A final opportunity

Upon marking 23 years since its birth in January 1994, the Zapatista movement sees that Mexico is in worse condition now than it was that year when the EZLN cried out, “Enough is enough!” and is thus pleased that the CNI has approved the proposal to embark on a new path. If in 1994 not everyone could support the Zapatista uprising, everyone in Mexico’s cities and rural areas can participate in the struggle suggested now by the CNI, thus opening the way to unity in the struggle of the dispossessed.

The struggle undertaken by the CNI encourages participation by everyone, wherever they are, using their own methods and at their chosen times. The Zapatistas will support the CNI with all its forces, aware that its proposal is their last chance to prevent the destruction of Mexico’s soils and skies. They are confident that this initiative will animate, organize and mobilize the Mexican people and the peoples of the world with dignity.

An audacious gamble for life

At the start of this year, Portuguese sociologist Boaventura de Sousa Santos wrote that the engine of capitalism has led to a radical crisis, in which the sustainability of life on earth is threatened. He singled out as interrelated proof of this devastation the increase in droughts and floods, the ongoing threat of food shortages, the migratory waves of environmental refugees, the increase in illnesses caused by contamination of the environment, the ever more voracious exploitation of natural resources and the stripping of native lands from indigenous peoples to benefit huge mega development projects and the violence they produce.

The proposal of the CNI and EZLN hopes to be the answer. According to Raúl Zibechi, it is an attempt to create conditions to organize and overcome the fear caused by the march of genocide. The proposal will embolden diverse grassroots sectors of Mexican society to organize, giving them an instrument with which to join forces. The shift from indignation and anger to organization is the key to any process designed to produce deep and radical changes,The Zapatistas and the CNI propose the joint election in order to favor their linked organization. It is a gamble, an opportunity for power from below to express itself in different ways, including in electoral ballots.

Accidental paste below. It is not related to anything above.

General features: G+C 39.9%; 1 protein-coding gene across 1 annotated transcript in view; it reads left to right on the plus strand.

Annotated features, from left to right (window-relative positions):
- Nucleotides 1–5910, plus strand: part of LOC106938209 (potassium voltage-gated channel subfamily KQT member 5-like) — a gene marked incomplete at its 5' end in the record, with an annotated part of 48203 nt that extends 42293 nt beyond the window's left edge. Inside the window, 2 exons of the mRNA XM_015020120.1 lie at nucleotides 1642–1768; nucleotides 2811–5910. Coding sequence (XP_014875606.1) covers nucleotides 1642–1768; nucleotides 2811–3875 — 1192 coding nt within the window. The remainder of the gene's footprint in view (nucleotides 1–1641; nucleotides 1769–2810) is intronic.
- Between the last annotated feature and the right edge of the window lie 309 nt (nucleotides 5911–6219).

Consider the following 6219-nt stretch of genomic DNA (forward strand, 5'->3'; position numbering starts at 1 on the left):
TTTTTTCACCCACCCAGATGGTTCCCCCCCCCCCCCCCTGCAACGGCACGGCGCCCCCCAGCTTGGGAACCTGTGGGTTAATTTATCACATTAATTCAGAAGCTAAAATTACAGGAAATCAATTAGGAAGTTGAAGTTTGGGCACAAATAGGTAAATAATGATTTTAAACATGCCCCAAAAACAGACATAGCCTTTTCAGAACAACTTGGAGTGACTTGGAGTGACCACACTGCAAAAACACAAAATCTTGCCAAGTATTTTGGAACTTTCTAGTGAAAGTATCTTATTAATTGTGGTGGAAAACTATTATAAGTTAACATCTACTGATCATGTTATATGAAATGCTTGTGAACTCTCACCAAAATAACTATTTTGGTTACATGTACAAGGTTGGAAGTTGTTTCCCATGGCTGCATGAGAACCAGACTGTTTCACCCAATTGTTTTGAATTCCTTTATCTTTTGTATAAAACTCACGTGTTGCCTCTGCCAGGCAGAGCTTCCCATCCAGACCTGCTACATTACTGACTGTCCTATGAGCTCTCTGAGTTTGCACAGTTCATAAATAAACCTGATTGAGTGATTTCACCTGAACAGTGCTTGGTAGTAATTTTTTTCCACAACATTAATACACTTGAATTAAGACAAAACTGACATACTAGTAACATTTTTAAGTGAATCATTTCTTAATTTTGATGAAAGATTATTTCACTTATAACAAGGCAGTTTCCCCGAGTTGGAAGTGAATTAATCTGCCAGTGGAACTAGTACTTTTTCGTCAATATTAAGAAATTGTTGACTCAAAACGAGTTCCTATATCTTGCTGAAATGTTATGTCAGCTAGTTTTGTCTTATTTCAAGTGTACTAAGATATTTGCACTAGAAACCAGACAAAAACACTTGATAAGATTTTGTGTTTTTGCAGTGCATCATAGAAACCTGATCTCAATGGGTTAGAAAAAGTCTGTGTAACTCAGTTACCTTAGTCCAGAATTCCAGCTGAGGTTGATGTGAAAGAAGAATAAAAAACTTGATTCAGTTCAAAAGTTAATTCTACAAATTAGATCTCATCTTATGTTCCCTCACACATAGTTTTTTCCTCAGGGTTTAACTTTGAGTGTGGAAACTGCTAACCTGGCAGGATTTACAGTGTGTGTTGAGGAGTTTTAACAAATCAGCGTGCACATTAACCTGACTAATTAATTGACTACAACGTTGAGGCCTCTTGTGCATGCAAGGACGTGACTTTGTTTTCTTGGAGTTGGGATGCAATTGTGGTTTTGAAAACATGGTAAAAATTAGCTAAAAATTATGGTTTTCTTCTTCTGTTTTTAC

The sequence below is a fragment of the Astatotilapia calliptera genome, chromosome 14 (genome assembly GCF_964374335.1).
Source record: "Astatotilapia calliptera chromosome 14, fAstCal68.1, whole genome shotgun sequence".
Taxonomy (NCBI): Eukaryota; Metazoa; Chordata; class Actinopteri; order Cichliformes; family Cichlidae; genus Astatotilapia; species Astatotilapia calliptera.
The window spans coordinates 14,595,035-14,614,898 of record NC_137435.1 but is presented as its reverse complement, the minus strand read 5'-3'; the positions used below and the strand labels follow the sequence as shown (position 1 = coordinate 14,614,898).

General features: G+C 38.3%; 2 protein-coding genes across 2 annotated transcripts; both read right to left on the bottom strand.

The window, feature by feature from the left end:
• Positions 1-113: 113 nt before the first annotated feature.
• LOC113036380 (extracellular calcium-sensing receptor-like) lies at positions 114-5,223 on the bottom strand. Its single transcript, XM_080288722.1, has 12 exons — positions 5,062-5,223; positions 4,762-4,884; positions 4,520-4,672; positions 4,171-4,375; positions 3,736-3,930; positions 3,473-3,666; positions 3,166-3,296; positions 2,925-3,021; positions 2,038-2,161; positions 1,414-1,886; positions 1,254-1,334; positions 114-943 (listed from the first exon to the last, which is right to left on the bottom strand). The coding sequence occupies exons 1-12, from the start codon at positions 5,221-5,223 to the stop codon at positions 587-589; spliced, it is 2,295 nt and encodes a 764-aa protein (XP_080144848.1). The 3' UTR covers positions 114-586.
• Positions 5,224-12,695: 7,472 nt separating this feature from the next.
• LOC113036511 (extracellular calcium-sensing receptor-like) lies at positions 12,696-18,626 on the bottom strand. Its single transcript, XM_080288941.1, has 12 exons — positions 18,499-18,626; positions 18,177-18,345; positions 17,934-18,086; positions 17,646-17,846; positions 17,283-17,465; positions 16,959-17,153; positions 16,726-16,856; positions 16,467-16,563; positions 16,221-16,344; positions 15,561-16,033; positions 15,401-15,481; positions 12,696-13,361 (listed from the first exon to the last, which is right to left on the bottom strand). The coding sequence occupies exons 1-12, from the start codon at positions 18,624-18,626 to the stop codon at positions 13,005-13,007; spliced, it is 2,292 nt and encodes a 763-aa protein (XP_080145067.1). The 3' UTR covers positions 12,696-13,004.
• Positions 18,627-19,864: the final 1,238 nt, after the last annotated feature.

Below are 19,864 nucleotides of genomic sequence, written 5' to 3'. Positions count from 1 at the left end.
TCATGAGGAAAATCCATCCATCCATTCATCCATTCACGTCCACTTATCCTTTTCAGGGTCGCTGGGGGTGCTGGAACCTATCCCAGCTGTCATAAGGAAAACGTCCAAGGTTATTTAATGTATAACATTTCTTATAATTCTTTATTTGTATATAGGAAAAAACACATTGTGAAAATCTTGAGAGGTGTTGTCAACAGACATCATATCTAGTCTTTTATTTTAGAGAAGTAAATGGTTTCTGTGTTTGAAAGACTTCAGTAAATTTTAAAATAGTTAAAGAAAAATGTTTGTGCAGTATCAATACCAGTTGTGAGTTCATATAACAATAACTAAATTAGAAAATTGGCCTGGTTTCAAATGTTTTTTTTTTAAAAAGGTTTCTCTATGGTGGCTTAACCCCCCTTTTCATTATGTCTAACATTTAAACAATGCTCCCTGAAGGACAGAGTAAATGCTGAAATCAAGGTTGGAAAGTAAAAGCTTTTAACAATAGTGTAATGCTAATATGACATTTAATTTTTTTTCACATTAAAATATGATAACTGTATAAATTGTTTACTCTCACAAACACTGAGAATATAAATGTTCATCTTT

Diana Itzu, a member of the Chiapas branch of the General Confederation of Labor and an adherent of the Sixth Declaration of Lacandona sees the process of constructing the Council with an indigenous woman as its spokesperson and independent candidate to confront patriarchal and colonial institutions and their forms of domination and extermination as a challenge for and by life. The initiative doesn’t arise from the cult of personality but rather elevates the essence of life into view. The figure of the indigenous woman symbolizes Mother Earth and the Communal House.

With struggles that already exist

Faced with the degeneration of politics as practiced at the highest levels, some of us had begun to think we would have to let that segment of political activity rot away on its own while those below attempted to create another form of democracy that would lead to their autonomy. Now Zapatismo and the CNI are showing us that democracy is another of the most serious losses the people have suffered, and that the power exerted from above with its defective democracy is causing immense ills.

By proposing an indigenous CNI woman as an independent candidate for the 2018 presidential election, we’re not being invited to dispute power wielded from above but to use this process so that peoples and collectives can renew their resistance and rebellion with organization. We are being invited to join hands to create an alternative democracy to thus defend ourselves from so much plunder and destruction.

The discontented are called up to expand their organization to halt that plunder. Since these struggles already exist, their growth and multiplication must be supported especially in the areas of organization and linkage with the Council as their instrument.

The very consultation conducted by the CNI will reactivate and revitalize its organization. The process that follows will be a form of defense of the rights of the dispossessed and the creation of another form of democracy. But that isn’t all. This new phase of the struggle has features that will lead to promising innovations. Without doubt, it is a risky undertaking, but one that could generate a dynamic that by crushing old routines and dogmas could provide the momentum for the transformation Mexico so urgently needs and for which it can wait no longer!

Jorge Alonso is a researcher with the Center for Higher Studies and Research in Social Anthropology (CIESAS West) and the envo correspondent in Mexico.